GRS syntax

Global structure

A GRS is composed by a set of declarations that may be provided in several files. These files are expected to used the .grs or the .dom file extension.

Five kinds of declarations can be used:

The first two kinds (Feature domain and label domain) can only be used at the top level and they cannot be nested (see below the multi-file handling).

Feature domains

In graphs and in rules, nodes contain feature structures. To control these feature structures, a feature domain may be given first. In the feature domain declaration, feature names are identifiers and are defined as:

In closed features definition, feature values can be any strings; double quotes are required for string that are not lexical identifier (like values for pers).

❓ Explain merging of two feature domain declarations.

features {
  cat: n, np, v, adj;
  mood: inf, ind, subj, pastp, presp;
  lemma: STRING;
  phon: STRING;
  pers: "1","2","3";
  position: NUMERIC;
}

REM: values of pers feature are numerals but the only way to restrict to the finite domain {1, 2, 3} is to declare it as a closed feature and possible values as strings.

Label domains

An explicit set of valid labels for edges may be given after the labels keyword. It is possible to give several label domain declarations; the union of the different sets is then considered (❓ what about duplicates?, see #4).

By default, edges are drawn with a black solid line and above the figure in DEP representation.

To modify the color or the position of the edges, the user can add attributes to a label with suffixes:

Several suffixes can be used simultaneously.

labels { OBJ, SUJ, DE_OBJ, ANT, ANT_REL@red, ANT_REP@blue@bottom@dash }

⚠️ the color, style and position management will change soon (see #5)

Rules

Rule declaration is introduced by the keyword rule. For the syntax, see rule page.

Strategies

Strategies are used specify the way rules are applied during transformation. The syntax of strategies definition is:

strat strat_id {
  <<< strategy_description >>>
}

Strategy descriptions are defined by the following syntax:

  S ::= rule_id               % Apply the gives rule
      | package_id            % Apply any rule defined in the package (not in sub-packages)
      | strat_id              % Called a strategy defined elsewhere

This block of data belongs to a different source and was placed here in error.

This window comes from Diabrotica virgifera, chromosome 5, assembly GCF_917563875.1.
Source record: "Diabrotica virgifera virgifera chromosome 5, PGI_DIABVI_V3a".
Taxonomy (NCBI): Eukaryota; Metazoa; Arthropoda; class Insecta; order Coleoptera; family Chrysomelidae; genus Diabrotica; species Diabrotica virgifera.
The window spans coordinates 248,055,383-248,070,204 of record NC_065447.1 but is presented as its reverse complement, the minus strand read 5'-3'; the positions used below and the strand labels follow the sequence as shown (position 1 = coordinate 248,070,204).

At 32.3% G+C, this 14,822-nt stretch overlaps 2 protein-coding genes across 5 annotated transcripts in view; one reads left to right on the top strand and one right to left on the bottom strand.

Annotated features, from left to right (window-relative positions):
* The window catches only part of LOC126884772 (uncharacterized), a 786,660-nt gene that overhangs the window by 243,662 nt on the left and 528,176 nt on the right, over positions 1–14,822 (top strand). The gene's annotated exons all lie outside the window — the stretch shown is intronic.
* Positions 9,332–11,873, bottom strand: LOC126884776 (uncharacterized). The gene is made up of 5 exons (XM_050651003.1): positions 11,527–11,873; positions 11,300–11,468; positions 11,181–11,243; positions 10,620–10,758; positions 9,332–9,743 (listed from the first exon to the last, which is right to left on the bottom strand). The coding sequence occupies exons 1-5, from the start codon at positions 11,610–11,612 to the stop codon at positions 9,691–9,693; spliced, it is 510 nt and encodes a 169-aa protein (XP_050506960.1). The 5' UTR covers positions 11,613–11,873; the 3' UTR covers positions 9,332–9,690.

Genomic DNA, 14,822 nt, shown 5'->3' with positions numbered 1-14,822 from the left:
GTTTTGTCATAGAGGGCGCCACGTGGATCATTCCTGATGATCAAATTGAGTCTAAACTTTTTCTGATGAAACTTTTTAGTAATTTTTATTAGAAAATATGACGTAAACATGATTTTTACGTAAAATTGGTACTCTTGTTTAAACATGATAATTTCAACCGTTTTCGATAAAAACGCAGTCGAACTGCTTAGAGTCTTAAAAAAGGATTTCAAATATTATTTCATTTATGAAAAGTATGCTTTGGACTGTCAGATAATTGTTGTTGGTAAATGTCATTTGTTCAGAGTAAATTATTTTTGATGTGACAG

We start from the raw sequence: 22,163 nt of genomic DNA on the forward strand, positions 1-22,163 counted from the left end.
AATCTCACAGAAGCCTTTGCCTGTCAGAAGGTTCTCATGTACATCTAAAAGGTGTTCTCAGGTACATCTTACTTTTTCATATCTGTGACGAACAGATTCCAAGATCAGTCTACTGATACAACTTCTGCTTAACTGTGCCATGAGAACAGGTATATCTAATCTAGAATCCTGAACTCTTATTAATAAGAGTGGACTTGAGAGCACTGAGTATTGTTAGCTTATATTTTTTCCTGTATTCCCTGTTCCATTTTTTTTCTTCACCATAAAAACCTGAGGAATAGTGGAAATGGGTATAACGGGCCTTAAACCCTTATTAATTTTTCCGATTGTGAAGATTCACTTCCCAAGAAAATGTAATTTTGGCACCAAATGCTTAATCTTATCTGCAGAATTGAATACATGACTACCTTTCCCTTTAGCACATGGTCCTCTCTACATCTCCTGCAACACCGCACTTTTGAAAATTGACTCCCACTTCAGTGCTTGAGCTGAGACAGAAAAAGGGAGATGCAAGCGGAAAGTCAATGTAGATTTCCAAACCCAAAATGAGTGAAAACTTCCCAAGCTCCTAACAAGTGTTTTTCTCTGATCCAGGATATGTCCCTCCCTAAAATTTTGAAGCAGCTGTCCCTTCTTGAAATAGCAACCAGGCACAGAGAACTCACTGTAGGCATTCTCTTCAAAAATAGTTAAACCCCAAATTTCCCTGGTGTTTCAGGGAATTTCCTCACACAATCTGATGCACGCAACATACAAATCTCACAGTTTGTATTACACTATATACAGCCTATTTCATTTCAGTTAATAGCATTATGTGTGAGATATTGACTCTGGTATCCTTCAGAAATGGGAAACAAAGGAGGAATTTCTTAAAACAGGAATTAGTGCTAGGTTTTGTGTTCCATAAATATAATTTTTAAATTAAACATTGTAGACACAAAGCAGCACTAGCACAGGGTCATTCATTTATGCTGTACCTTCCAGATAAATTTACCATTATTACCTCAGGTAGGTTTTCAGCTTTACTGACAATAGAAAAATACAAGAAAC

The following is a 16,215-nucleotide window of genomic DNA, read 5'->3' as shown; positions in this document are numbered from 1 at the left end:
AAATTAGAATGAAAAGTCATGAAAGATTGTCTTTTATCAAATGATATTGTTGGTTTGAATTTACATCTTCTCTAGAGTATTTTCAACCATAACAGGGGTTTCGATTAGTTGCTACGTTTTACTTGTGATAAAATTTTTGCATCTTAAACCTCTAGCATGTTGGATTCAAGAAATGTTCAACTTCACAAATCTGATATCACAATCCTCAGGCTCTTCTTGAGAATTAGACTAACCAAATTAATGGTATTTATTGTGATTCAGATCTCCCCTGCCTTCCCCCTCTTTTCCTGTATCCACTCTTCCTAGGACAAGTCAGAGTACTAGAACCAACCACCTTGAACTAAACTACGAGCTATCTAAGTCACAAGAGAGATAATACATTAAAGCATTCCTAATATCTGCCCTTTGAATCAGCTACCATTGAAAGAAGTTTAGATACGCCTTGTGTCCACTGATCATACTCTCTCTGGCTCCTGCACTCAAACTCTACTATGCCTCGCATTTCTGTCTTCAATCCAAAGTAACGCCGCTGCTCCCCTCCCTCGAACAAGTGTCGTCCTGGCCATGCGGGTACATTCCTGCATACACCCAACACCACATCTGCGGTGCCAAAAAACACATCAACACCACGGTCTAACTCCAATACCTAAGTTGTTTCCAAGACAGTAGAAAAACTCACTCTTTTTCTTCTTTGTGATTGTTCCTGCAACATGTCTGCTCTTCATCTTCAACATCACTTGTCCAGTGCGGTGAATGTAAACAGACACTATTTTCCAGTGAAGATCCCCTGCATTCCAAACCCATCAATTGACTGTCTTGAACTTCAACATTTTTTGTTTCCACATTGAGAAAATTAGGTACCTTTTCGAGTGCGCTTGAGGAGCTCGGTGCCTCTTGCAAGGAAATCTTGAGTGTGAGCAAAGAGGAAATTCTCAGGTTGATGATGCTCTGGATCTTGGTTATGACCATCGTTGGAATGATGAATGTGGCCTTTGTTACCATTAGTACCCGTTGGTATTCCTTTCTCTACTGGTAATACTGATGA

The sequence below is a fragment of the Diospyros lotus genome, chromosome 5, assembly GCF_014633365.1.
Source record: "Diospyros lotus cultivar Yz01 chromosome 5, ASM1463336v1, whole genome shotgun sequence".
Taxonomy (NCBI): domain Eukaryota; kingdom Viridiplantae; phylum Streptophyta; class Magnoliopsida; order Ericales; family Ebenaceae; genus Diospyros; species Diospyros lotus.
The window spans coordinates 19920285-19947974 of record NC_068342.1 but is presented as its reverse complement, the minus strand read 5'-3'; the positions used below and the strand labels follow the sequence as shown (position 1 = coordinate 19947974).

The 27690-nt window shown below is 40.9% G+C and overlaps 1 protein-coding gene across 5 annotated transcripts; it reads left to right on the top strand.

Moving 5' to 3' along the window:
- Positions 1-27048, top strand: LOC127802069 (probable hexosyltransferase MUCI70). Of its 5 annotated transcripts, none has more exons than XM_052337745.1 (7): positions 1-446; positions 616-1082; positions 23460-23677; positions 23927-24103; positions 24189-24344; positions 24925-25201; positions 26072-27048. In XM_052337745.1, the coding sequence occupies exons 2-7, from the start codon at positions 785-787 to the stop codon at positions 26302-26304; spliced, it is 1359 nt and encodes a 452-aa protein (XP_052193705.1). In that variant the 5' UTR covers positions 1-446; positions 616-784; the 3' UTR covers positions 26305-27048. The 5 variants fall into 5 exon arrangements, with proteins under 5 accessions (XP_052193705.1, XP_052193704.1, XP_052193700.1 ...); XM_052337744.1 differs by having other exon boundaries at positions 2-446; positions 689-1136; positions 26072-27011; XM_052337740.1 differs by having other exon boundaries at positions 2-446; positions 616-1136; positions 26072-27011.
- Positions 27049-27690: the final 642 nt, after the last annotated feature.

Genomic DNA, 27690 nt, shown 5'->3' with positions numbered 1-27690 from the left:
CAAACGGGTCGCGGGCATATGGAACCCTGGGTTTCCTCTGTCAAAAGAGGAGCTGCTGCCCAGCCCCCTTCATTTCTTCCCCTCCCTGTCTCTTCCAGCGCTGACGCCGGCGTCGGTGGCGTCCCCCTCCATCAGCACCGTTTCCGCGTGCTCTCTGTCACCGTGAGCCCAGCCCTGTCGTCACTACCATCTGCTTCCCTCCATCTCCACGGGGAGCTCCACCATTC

| Pick (S)              % Select arbitrary one of the graph produced by the strategy S
      | Alt (S_1, …, S_n)     % Collect graphs produced by each sub-strategies (union)
      | Seq (S_1, …, S_n)     % Apply sequentially S_1, then S_2 on S_1 output …
      | Iter (S)              % Iterate the application of the strategy S until normal forms
      | If (S, S_1, S_2)      % If S is productive then it is equivalent to S_1 else it is equivalent to S_2

Other constructor are provided for some strategies

  Empty ≜ Seq()               % The Empty strategy always returns the input graph
  Try (S) ≜ If (S, S, Empty)  % Equivalent to S if S is productive else it returns the input graph

Computing one normal form

To compute only one normal form with a strategy S, one can used the strategy: Pick (Iter (S)): the strategy Iter (S) computes the full set of normal forms and the Pick operator choses one of them. But this may be not efficient if the number of normal forms is high.

For this case, another implementation of the rewriting is available with the operator Onf (the name stands for ‘One normal form’). With this operator, only one normal form is built, and so :

  Onf (S) = Pick (Iter (S))

⚠️ But Onf can be safely used only if the strategy is terminating. More info about this on the rewriting page.

Packages

Packages are used to organize the set of declarations and to define scopes of definitions. Syntax of packages definition:

package package_id {
  declarations_list
}

where declarations_list is a list of declarations of rules, packages and strategies.

The syntax for accessing to some element e defined in package P is P.e. In case of nested packages, an identifier may look like P1.P2.P3.e. When a reference is made to an element P1.P2.e, the system tries to find inside the current package a sub-package P1 which contains a sub-package P2 which contains an element e. If no such element is found, the same thing is searched recursively, first in the mother package of the current one, up to the root package.

Note that it is not allowed to have a domain declaration inside a package.

Multi-file management

When a GRS become large and contains an high number of rules, it is sensible to define it in through a set of files. Two mechanisms are available for this purpose: external file import and external file inclusion.

External file import

At any place in a list of declaration in a GRS file, one can use the syntax:

import "filename.grs"

This creates a new package with the same name as the file (without the .grs extension). Hence, the meaning is the same as the following code:

package filename {
  <<< content of the file "filename.grs" >>>